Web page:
“Our Arms Have Been Victorious”
Maj. Gen. Ulysses S. Grant detains a departing steamboat long enough to dash off a reassuring note to Julia: “Again another terrible battle has occurred in which our arms have been victorious…I got through all safe having but one shot which struck my sword but did not touch me.”
He concludes tenderly, “Give my love to all at home. Kiss the children for me. The same for yourself. Good night dear Julia. Ulys.”
The battle had “no equal on this continent,” Grant says, and he is right. In this two-day bedlam of blood and fury, a record 3,482 men have been killed (1,754 Union, 1,1728 Confederate) and 16,420 men wounded (8,408 Union, 8,012 Confederate). The gruesome outcome shocks both Northerners and Southerners. It will remain the costliest two-day battle of the war. Northern exultation over the victory will begin to fade as newspapers begin publishing reports of Grant’s lack of preparedness.
In the meantime, the weary soldiers of both armies try to pull themselves together. The discouraged Confederates stream back to Corinth, Beauregard harboring an unrealistic hope that Maj. Gen. Earl Van Dorn’s Army of the West, then in Arkansas, will come to his aid. Delayed by his loss to a Union force at Pea Ridge, Van Dorn and his men will not reach Corinth until April 18.
Grant sends a small force of cavalry and infantry to harass the retreating Beauregard, but, having endured a costly battle, he does not attempt a major blow. Nonetheless, this is a significant victory. As James McPherson put it in Battle Cry of Freedom, “Grant made mistakes before the battle…but in the end the Union armies won a strategic success of great importance at Shiloh. They turned back the Confederacy’s supreme bid to regain the initiative in the Mississippi Valley. From then on it was all downhill for the South in the crucial region.”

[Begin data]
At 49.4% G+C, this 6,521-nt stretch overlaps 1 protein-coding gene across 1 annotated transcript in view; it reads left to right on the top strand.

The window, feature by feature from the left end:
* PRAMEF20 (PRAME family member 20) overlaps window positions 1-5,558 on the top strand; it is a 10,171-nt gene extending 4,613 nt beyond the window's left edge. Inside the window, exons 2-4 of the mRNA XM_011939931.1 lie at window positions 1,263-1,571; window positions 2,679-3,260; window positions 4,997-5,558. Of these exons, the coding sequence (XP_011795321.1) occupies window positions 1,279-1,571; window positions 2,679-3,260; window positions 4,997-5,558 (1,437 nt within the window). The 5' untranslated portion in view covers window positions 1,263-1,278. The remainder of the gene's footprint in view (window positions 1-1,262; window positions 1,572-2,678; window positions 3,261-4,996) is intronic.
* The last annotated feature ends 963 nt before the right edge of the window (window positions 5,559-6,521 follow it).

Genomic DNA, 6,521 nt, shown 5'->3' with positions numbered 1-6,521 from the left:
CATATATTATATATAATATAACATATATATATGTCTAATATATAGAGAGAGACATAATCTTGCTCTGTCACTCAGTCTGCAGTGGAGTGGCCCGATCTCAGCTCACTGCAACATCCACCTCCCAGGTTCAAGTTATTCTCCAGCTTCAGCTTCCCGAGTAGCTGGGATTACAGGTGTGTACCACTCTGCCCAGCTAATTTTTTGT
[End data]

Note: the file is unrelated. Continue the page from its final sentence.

Today, Grant’s battered army roams the battlefield, looking for lost comrades. Burial parties inter the dead. Because of the heat, it is important to do so quickly. One soldier writes how he dreads having to bury the Rebel dead: “They are swollen and smell so awful bad and terrible many of them. I do not see how I can stand it.” Another soldier explains, “We did holes in the ground, lay them [the Union dead] side by side without any coffin, fire a salute over the grave, and then cover their cold bodies with the Tennessee clay. The Secesh we bury with less ceremony, dig a hole, roll them in and cover them.”
Meanwhile, 130 miles north, Brig. Gen. John Pope and his recently formed Army of the Mississippi were accepting the surrender of the Confederates who had been holding Island No. 10, yet another position that had been blockading Union river traffic on the Mississippi. Over 4,500 soldiers, including their commander were captured, as were 52 big guns and other equipment the Confederate forces needed badly.
In the opinion of Maj. Gen. Henry W. Halleck, Pope had conducted a brilliant campaign. In order to surround the Confederates on three sides, Pope had ordered a 12-mile canal dug around the enemy position. He then sent gunboats and troop carriers through it, and within four days Island No. 10 was surrendered.
At almost exactly the same time, the North had won two smashing victories—Shiloh and Island No. 10. Only a year after secession and the attack on Fort Sumter, the western Confederacy was coming apart. Surely, Northerners thought, the end is near.
About 25 to 30% of the units in Grant’s and Buell’s armies (combined) were from Ohio. Perhaps 10% of Pope’s army was.
IT’S COMING SOONER THAN YOU THINK: April 12, 2011—less than 3½ years from now!—will be the 150th anniversary of the outbreak of the Civil War. In 1861, April 12 was the day Confederates opened fire on Fort Sumter in Charleston Harbor.
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